Using Web Components in Vue

Cory Rylan

- 3 minutes

This post is a modified excerpt chapter from my new EBook Web Component Essentials

VueJS is a new JavaScript framework that has recently gained a lot of popularity for its simple API and easier learning curve. In this post, we will learn how to use a web component in a Vue application. We will create a Vue CLI project and add a simple dropdown web component to the project. You can learn more about the Vue CLI at

Our dropdown is a simple web component I have built and published at the npm package web-component-essentials. Here is a clip of our dropdown web component.

Creating a Vue Project with the Vue CLI

For this example we will use the Vue CLI tool to generate a Vue project. The Vue CLI will provide all the tooling we need to get started building and running our application.

First, we need to install the Vue CLI via NPM. We can install the Vue CLI by running the following command:

npm install -g @vue/cli

Once installed we can create our project by running the following:

vue create my-app

This command will create a basic Vue project as well as installing any dependencies. Once installed we can install our dropdown by running the following:

npm install web-component-essentials --save

This command installs the dropdown package that we published in an earlier chapter. Once installed we can now import our dropdown into our Vue application. In the main.js we can add the following:

import Vue from 'vue';
import App from './App.vue';
import 'web-component-essentials';

Vue.config.productionTip = false;

new Vue({
render: h => h(App)

To run our Vue application, we can run the following command:

npm run serve

This command will start up our Vue app at localhost:8080. Let's take a look at the HelloWorld.vue component. Vue components use a single file style of organization. For example, Angular components have a TypeScript, HTML and CSS file. Vue components have a single file that contains all three parts of the component. We will start with the template first.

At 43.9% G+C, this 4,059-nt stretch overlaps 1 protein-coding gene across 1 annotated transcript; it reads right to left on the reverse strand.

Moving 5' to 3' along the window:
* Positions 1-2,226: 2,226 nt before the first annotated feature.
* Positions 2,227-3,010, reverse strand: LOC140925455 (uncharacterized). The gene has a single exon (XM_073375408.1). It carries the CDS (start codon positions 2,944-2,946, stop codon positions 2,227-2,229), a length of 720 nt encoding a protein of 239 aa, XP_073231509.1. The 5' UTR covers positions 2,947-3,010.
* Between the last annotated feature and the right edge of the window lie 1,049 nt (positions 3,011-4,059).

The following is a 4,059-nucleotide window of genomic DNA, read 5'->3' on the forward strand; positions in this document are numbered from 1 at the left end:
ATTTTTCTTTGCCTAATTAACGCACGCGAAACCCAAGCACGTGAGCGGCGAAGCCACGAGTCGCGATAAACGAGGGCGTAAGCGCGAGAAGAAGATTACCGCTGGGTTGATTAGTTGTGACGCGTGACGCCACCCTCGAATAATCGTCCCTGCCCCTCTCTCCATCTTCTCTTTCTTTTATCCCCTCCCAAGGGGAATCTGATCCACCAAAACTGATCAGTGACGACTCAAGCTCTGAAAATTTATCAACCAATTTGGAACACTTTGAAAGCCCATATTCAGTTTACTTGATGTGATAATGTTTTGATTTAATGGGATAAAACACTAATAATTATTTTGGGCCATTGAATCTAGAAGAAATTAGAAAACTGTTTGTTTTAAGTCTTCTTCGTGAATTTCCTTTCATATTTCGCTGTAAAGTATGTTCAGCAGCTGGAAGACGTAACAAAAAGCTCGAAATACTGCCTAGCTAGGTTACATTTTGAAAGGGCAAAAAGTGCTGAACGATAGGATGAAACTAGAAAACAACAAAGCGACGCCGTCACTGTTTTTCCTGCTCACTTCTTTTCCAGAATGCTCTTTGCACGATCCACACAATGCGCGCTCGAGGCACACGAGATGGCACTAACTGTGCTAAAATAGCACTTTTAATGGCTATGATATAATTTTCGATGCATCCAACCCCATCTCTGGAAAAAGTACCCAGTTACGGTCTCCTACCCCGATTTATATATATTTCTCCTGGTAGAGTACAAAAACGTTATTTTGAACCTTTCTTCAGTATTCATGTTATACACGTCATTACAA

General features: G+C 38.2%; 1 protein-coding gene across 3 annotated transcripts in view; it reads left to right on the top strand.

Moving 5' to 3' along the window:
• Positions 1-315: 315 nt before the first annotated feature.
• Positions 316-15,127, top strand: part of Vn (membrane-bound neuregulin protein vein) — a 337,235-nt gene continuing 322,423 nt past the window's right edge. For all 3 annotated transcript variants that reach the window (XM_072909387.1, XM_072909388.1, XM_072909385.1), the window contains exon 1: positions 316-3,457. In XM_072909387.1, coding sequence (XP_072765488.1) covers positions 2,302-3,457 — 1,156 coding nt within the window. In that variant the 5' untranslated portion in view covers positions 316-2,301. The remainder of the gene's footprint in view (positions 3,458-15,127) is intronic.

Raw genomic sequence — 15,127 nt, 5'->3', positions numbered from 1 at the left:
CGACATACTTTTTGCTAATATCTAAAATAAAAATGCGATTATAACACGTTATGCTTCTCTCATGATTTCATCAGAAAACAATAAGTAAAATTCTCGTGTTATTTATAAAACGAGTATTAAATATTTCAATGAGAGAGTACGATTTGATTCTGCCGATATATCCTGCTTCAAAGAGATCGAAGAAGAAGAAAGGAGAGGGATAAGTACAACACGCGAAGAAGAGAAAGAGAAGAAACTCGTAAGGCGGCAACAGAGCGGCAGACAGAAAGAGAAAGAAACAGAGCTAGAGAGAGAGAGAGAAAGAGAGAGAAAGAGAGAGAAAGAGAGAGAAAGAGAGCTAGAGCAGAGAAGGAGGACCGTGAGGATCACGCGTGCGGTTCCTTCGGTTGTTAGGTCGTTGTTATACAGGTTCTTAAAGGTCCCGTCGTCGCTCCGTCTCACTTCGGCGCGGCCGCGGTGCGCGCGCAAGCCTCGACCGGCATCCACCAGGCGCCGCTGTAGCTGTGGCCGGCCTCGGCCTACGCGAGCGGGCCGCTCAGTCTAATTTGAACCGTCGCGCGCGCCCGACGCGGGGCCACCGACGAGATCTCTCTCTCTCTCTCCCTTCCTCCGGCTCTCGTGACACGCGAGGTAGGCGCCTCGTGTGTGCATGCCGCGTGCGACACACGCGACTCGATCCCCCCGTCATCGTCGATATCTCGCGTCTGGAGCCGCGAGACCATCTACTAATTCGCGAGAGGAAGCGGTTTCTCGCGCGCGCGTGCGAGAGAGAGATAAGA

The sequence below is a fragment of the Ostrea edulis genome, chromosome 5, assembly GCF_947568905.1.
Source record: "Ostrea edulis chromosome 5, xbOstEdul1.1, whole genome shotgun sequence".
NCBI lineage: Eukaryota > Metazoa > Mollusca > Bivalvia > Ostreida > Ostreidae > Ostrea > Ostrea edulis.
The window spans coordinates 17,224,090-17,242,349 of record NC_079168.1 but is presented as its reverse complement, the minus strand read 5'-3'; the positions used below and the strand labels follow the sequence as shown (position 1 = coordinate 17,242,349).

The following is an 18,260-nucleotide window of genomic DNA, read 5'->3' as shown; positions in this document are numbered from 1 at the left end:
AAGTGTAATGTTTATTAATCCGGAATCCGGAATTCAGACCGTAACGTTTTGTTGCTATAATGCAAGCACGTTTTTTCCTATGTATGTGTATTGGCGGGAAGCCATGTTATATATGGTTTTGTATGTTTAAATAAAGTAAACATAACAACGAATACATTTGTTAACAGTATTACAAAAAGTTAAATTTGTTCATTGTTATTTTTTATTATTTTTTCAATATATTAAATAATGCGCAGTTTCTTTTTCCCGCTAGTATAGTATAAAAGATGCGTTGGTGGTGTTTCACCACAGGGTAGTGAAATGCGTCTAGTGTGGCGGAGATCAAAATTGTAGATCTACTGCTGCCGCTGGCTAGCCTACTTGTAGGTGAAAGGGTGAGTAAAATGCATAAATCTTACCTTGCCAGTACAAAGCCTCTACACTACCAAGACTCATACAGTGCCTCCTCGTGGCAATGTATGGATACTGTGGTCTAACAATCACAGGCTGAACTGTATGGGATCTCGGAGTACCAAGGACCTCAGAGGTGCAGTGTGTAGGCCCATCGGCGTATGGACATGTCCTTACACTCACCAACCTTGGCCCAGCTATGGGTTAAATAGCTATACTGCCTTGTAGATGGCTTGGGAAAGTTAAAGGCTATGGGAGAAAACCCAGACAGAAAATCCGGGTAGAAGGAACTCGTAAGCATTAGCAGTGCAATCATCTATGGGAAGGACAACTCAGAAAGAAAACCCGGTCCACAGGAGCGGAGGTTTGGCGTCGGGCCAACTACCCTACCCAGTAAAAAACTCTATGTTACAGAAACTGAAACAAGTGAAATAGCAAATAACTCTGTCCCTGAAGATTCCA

Property and Event Binding in Vue

Web components communicate primarily three ways, setting properties (input), emitting events (output), and accepting dynamic content between the element tag with content slots. The dropdown component in our example uses all three of these APIs.

 // HelloWorld.vue
<h1>VusJS Application using Web Components</h1>

{{show ? 'open' : 'closed'}}

<x-dropdown :title="myTitle" @show="log">
Hello from Web Component in Vue!

We can see an expression that shows if the dropdown is open or closed, {{show ? 'open' : 'closed'}}. On the dropdown component, we are using Vue's binding syntax. This binding syntax works with all HTML elements as well as custom elements from using web components. This template binding syntax is similar to the element binding syntax in Angular.

To bind to a property, we use the : character. To bind a property to the dropdown title property, we write :title="myTitle". In our Vue component, we have a myTitle property that has its value assigned to the title of the dropdown component.

To listen to events, we use the @ character. Our dropdown has a single event show. To listen to this event, we write @show="log". This event binding will call the log method on our Vue component whenever the show event occurs.

Next, let's look at the Vue component JavaScript.

export default {
name: 'HelloWorld',
data: function() {
return {
myTitle: 'project-vue',
show: false
methods: {
log: function(event) {
console.log(event); = event.detail;

The Vue component definition has data and method properties we want to bind on our Vue template. In our example, we have the two data properties, myTitle and show. We have a single method log which we saw being bound to the @show event.

If everything is hooked up correctly we should see something similar to the following in the browser:

Using web components allow us to share UI components between any framework of our choice. VueJS is a great option to build JavaScript applications and works very well with web components out of the box.

View Demo Code on Github   

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